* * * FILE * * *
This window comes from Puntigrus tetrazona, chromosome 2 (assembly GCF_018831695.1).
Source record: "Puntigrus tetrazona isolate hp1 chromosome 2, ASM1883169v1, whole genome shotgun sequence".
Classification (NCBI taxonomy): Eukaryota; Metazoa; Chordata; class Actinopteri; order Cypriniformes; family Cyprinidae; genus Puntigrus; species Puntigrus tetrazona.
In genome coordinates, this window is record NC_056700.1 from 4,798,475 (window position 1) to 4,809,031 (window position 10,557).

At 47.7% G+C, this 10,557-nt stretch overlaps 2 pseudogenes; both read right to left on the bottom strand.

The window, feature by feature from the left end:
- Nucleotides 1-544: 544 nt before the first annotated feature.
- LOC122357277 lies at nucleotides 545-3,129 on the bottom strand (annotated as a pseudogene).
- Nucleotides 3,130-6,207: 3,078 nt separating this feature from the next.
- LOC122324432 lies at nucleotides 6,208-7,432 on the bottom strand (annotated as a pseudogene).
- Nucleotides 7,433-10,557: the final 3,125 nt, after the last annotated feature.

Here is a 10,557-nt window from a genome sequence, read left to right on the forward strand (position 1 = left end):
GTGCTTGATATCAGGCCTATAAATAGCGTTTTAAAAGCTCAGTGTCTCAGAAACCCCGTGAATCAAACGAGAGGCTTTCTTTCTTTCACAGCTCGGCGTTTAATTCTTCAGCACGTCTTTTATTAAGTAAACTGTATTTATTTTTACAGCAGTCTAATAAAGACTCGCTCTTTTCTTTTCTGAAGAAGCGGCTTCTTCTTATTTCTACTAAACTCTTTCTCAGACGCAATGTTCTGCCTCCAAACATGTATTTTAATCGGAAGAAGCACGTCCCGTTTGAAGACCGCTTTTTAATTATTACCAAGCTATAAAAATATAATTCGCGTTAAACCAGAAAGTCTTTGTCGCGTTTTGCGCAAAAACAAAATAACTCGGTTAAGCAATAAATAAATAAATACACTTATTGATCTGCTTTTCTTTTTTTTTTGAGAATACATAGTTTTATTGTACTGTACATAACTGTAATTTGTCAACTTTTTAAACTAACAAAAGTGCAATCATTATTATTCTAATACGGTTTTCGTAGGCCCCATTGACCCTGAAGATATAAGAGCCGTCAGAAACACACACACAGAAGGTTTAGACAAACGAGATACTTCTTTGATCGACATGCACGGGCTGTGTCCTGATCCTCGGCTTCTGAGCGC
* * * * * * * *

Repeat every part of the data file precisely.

This window comes from Puntigrus tetrazona, chromosome 2 (assembly GCF_018831695.1).
Source record: "Puntigrus tetrazona isolate hp1 chromosome 2, ASM1883169v1, whole genome shotgun sequence".
Classification (NCBI taxonomy): Eukaryota; Metazoa; Chordata; class Actinopteri; order Cypriniformes; family Cyprinidae; genus Puntigrus; species Puntigrus tetrazona.
In genome coordinates, this window is record NC_056700.1 from 4,798,475 (window position 1) to 4,809,031 (window position 10,557).

At 47.7% G+C, this 10,557-nt stretch overlaps 2 pseudogenes; both read right to left on the bottom strand.

The window, feature by feature from the left end:
- Nucleotides 1-544: 544 nt before the first annotated feature.
- LOC122357277 lies at nucleotides 545-3,129 on the bottom strand (annotated as a pseudogene).
- Nucleotides 3,130-6,207: 3,078 nt separating this feature from the next.
- LOC122324432 lies at nucleotides 6,208-7,432 on the bottom strand (annotated as a pseudogene).
- Nucleotides 7,433-10,557: the final 3,125 nt, after the last annotated feature.

Here is a 10,557-nt window from a genome sequence, read left to right on the forward strand (position 1 = left end):
GTGCTTGATATCAGGCCTATAAATAGCGTTTTAAAAGCTCAGTGTCTCAGAAACCCCGTGAATCAAACGAGAGGCTTTCTTTCTTTCACAGCTCGGCGTTTAATTCTTCAGCACGTCTTTTATTAAGTAAACTGTATTTATTTTTACAGCAGTCTAATAAAGACTCGCTCTTTTCTTTTCTGAAGAAGCGGCTTCTTCTTATTTCTACTAAACTCTTTCTCAGACGCAATGTTCTGCCTCCAAACATGTATTTTAATCGGAAGAAGCACGTCCCGTTTGAAGACCGCTTTTTAATTATTACCAAGCTATAAAAATATAATTCGCGTTAAACCAGAAAGTCTTTGTCGCGTTTTGCGCAAAAACAAAATAACTCGGTTAAGCAATAAATAAATAAATACACTTATTGATCTGCTTTTCTTTTTTTTTTGAGAATACATAGTTTTATTGTACTGTACATAACTGTAATTTGTCAACTTTTTAAACTAACAAAAGTGCAATCATTATTATTCTAATACGGTTTTCGTAGGCCCCATTGACCCTGAAGATATAAGAGCCGTCAGAAACACACACACAGAAGGTTTAGACAAACGAGATACTTCTTTGATCGACATGCACGGGCTGTGTCCTGATCCTCGGCTTCTGAGCGC